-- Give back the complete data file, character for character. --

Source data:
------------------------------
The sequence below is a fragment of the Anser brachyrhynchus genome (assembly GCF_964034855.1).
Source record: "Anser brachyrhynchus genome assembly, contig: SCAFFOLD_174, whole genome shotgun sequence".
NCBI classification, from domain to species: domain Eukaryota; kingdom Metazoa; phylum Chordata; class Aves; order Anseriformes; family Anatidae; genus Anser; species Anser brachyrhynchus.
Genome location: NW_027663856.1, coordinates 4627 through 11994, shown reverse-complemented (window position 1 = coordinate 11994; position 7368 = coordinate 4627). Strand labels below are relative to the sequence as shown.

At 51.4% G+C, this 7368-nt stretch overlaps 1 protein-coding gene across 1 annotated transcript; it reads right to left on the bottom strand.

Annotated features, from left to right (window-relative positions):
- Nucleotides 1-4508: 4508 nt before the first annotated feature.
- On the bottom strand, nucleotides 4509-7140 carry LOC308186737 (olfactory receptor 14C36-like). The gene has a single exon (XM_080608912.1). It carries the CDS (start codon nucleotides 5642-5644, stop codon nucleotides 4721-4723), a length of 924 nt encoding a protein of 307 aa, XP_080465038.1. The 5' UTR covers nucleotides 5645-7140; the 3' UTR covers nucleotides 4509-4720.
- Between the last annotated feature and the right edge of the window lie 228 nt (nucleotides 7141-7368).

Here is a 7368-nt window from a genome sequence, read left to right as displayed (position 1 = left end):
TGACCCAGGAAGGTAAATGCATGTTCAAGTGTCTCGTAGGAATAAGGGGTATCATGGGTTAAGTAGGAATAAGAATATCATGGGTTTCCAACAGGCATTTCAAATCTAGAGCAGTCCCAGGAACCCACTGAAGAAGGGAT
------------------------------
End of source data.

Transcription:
The sequence below is a fragment of the Anser brachyrhynchus genome (assembly GCF_964034855.1).
Source record: "Anser brachyrhynchus genome assembly, contig: SCAFFOLD_174, whole genome shotgun sequence".
NCBI classification, from domain to species: domain Eukaryota; kingdom Metazoa; phylum Chordata; class Aves; order Anseriformes; family Anatidae; genus Anser; species Anser brachyrhynchus.
Genome location: NW_027663856.1, coordinates 4627 through 11994, shown reverse-complemented (window position 1 = coordinate 11994; position 7368 = coordinate 4627). Strand labels below are relative to the sequence as shown.

At 51.4% G+C, this 7368-nt stretch overlaps 1 protein-coding gene across 1 annotated transcript; it reads right to left on the bottom strand.

Annotated features, from left to right (window-relative positions):
- Nucleotides 1-4508: 4508 nt before the first annotated feature.
- On the bottom strand, nucleotides 4509-7140 carry LOC308186737 (olfactory receptor 14C36-like). The gene has a single exon (XM_080608912.1). It carries the CDS (start codon nucleotides 5642-5644, stop codon nucleotides 4721-4723), a length of 924 nt encoding a protein of 307 aa, XP_080465038.1. The 5' UTR covers nucleotides 5645-7140; the 3' UTR covers nucleotides 4509-4720.
- Between the last annotated feature and the right edge of the window lie 228 nt (nucleotides 7141-7368).

Here is a 7368-nt window from a genome sequence, read left to right as displayed (position 1 = left end):
TGACCCAGGAAGGTAAATGCATGTTCAAGTGTCTCGTAGGAATAAGGGGTATCATGGGTTAAGTAGGAATAAGAATATCATGGGTTTCCAACAGGCATTTCAAATCTAGAGCAGTCCCAGGAACCCACTGAAGAAGGGAT